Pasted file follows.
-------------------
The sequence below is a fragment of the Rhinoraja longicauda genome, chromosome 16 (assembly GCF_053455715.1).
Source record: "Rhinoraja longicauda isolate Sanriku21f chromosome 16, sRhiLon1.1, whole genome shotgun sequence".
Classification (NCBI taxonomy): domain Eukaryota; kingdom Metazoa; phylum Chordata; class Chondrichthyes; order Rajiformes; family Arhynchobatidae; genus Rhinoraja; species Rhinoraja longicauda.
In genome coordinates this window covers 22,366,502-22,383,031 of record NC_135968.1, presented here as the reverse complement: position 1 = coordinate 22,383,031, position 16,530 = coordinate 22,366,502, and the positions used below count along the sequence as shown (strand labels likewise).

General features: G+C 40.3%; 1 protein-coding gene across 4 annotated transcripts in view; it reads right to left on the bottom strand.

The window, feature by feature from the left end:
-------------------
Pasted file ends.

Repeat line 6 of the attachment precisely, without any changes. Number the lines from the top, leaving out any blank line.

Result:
The window, feature by feature from the left end: